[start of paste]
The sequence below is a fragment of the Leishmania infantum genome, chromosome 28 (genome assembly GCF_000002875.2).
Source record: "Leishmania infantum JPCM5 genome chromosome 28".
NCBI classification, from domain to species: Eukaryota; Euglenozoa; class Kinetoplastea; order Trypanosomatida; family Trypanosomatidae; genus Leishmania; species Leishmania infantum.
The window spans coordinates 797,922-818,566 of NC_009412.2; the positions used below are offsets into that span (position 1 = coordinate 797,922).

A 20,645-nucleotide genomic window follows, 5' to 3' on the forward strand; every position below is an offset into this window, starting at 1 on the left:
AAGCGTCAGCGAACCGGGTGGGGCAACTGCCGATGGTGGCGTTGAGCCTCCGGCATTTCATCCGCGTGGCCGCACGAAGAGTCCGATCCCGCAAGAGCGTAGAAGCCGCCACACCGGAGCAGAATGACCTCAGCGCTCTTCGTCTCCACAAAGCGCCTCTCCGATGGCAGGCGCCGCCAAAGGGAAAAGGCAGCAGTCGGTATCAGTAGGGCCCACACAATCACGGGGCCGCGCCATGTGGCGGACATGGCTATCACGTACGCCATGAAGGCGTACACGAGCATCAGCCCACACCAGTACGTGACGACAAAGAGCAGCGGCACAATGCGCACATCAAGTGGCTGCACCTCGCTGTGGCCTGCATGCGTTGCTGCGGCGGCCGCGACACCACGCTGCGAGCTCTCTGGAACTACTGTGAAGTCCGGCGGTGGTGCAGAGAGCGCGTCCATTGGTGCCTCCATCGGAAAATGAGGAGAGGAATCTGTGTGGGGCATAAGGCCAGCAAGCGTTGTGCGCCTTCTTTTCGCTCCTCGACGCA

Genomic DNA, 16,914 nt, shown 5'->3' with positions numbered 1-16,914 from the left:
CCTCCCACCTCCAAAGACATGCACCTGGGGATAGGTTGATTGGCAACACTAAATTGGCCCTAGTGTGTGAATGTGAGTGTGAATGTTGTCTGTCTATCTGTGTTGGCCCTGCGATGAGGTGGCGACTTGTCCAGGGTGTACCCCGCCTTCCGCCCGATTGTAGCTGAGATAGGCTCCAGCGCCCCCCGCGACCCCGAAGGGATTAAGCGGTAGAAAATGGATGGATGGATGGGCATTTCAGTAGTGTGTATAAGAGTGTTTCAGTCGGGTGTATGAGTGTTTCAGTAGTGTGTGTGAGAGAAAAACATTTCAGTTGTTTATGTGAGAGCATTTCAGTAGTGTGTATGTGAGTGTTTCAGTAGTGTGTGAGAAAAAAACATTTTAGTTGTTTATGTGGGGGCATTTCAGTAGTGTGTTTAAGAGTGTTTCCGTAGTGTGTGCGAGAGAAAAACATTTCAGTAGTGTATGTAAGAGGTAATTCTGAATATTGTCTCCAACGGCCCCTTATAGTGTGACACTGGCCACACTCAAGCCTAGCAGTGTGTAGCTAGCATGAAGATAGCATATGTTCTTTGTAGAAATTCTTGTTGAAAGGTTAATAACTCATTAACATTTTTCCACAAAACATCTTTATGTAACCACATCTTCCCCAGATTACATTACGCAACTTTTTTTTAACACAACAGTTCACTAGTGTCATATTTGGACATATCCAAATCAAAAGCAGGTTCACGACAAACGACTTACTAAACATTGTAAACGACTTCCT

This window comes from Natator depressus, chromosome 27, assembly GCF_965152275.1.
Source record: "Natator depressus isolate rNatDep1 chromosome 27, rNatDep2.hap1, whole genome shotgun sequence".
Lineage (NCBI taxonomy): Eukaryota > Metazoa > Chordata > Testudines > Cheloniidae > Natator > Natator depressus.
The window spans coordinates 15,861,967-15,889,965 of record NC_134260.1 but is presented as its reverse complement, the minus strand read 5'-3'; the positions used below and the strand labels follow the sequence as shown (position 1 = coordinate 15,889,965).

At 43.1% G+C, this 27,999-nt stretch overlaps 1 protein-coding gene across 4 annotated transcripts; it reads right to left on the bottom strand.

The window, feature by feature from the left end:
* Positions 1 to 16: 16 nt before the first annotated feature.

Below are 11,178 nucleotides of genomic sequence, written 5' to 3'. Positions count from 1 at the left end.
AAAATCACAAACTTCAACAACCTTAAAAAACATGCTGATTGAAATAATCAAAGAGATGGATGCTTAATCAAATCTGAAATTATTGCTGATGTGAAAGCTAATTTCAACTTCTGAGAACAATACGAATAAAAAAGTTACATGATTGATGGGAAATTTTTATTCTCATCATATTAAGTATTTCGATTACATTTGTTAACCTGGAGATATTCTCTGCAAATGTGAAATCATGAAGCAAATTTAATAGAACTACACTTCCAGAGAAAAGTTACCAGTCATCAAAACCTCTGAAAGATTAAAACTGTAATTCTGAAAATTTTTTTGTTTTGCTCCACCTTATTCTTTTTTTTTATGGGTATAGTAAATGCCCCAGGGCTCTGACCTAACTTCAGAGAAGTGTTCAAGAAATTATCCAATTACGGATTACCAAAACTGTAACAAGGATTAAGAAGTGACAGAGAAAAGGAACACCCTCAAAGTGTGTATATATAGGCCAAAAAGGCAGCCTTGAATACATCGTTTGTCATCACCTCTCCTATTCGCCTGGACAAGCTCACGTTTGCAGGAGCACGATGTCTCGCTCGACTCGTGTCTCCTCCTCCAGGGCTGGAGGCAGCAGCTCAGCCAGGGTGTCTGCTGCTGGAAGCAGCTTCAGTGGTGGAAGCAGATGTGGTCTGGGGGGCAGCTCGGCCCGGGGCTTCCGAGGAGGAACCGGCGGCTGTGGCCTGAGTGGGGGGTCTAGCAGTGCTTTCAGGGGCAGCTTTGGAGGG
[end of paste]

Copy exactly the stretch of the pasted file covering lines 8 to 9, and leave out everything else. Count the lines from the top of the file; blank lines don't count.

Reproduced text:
CCTCCCACCTCCAAAGACATGCACCTGGGGATAGGTTGATTGGCAACACTAAATTGGCCCTAGTGTGTGAATGTGAGTGTGAATGTTGTCTGTCTATCTGTGTTGGCCCTGCGATGAGGTGGCGACTTGTCCAGGGTGTACCCCGCCTTCCGCCCGATTGTAGCTGAGATAGGCTCCAGCGCCCCCCGCGACCCCGAAGGGATTAAGCGGTAGAAAATGGATGGATGGATGGGCATTTCAGTAGTGTGTATAAGAGTGTTTCAGTCGGGTGTATGAGTGTTTCAGTAGTGTGTGTGAGAGAAAAACATTTCAGTTGTTTATGTGAGAGCATTTCAGTAGTGTGTATGTGAGTGTTTCAGTAGTGTGTGAGAAAAAAACATTTTAGTTGTTTATGTGGGGGCATTTCAGTAGTGTGTTTAAGAGTGTTTCCGTAGTGTGTGCGAGAGAAAAACATTTCAGTAGTGTATGTAAGAGGTAATTCTGAATATTGTCTCCAACGGCCCCTTATAGTGTGACACTGGCCACACTCAAGCCTAGCAGTGTGTAGCTAGCATGAAGATAGCATATGTTCTTTGTAGAAATTCTTGTTGAAAGGTTAATAACTCATTAACATTTTTCCACAAAACATCTTTATGTAACCACATCTTCCCCAGATTACATTACGCAACTTTTTTTTAACACAACAGTTCACTAGTGTCATATTTGGACATATCCAAATCAAAAGCAGGTTCACGACAAACGACTTACTAAACATTGTAAACGACTTCCT

This window comes from Natator depressus, chromosome 27, assembly GCF_965152275.1.